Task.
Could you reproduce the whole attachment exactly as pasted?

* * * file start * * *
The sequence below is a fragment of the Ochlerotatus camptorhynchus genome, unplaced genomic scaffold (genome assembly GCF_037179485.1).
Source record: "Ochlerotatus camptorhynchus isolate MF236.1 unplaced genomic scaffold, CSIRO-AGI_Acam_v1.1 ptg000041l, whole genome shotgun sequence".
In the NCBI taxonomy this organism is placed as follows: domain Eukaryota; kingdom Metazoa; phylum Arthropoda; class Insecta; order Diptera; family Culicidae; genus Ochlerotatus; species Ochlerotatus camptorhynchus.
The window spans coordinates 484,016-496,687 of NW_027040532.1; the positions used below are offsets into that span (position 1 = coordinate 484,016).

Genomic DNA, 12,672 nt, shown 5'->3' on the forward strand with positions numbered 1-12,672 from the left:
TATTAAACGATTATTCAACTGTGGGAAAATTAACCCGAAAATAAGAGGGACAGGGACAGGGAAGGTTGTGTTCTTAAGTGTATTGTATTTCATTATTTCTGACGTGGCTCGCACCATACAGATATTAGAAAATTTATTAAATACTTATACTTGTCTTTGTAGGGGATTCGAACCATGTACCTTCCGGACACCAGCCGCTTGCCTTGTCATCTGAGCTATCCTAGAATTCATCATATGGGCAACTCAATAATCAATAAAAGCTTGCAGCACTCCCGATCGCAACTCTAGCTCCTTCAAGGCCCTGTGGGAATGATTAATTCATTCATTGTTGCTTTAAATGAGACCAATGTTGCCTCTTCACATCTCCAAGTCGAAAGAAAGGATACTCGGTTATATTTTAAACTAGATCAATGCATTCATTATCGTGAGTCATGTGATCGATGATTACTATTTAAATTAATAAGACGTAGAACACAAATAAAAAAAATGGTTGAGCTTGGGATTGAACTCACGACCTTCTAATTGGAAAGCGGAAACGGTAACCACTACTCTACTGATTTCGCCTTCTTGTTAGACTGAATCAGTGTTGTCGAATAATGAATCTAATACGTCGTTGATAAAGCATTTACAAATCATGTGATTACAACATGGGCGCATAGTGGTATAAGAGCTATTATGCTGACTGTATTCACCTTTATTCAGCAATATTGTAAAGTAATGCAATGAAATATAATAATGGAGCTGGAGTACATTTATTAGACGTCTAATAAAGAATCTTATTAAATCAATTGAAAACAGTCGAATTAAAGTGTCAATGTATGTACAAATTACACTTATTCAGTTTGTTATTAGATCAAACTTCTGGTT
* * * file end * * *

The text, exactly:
The sequence below is a fragment of the Ochlerotatus camptorhynchus genome, unplaced genomic scaffold (genome assembly GCF_037179485.1).
Source record: "Ochlerotatus camptorhynchus isolate MF236.1 unplaced genomic scaffold, CSIRO-AGI_Acam_v1.1 ptg000041l, whole genome shotgun sequence".
In the NCBI taxonomy this organism is placed as follows: domain Eukaryota; kingdom Metazoa; phylum Arthropoda; class Insecta; order Diptera; family Culicidae; genus Ochlerotatus; species Ochlerotatus camptorhynchus.
The window spans coordinates 484,016-496,687 of NW_027040532.1; the positions used below are offsets into that span (position 1 = coordinate 484,016).

Genomic DNA, 12,672 nt, shown 5'->3' on the forward strand with positions numbered 1-12,672 from the left:
TATTAAACGATTATTCAACTGTGGGAAAATTAACCCGAAAATAAGAGGGACAGGGACAGGGAAGGTTGTGTTCTTAAGTGTATTGTATTTCATTATTTCTGACGTGGCTCGCACCATACAGATATTAGAAAATTTATTAAATACTTATACTTGTCTTTGTAGGGGATTCGAACCATGTACCTTCCGGACACCAGCCGCTTGCCTTGTCATCTGAGCTATCCTAGAATTCATCATATGGGCAACTCAATAATCAATAAAAGCTTGCAGCACTCCCGATCGCAACTCTAGCTCCTTCAAGGCCCTGTGGGAATGATTAATTCATTCATTGTTGCTTTAAATGAGACCAATGTTGCCTCTTCACATCTCCAAGTCGAAAGAAAGGATACTCGGTTATATTTTAAACTAGATCAATGCATTCATTATCGTGAGTCATGTGATCGATGATTACTATTTAAATTAATAAGACGTAGAACACAAATAAAAAAAATGGTTGAGCTTGGGATTGAACTCACGACCTTCTAATTGGAAAGCGGAAACGGTAACCACTACTCTACTGATTTCGCCTTCTTGTTAGACTGAATCAGTGTTGTCGAATAATGAATCTAATACGTCGTTGATAAAGCATTTACAAATCATGTGATTACAACATGGGCGCATAGTGGTATAAGAGCTATTATGCTGACTGTATTCACCTTTATTCAGCAATATTGTAAAGTAATGCAATGAAATATAATAATGGAGCTGGAGTACATTTATTAGACGTCTAATAAAGAATCTTATTAAATCAATTGAAAACAGTCGAATTAAAGTGTCAATGTATGTACAAATTACACTTATTCAGTTTGTTATTAGATCAAACTTCTGGTT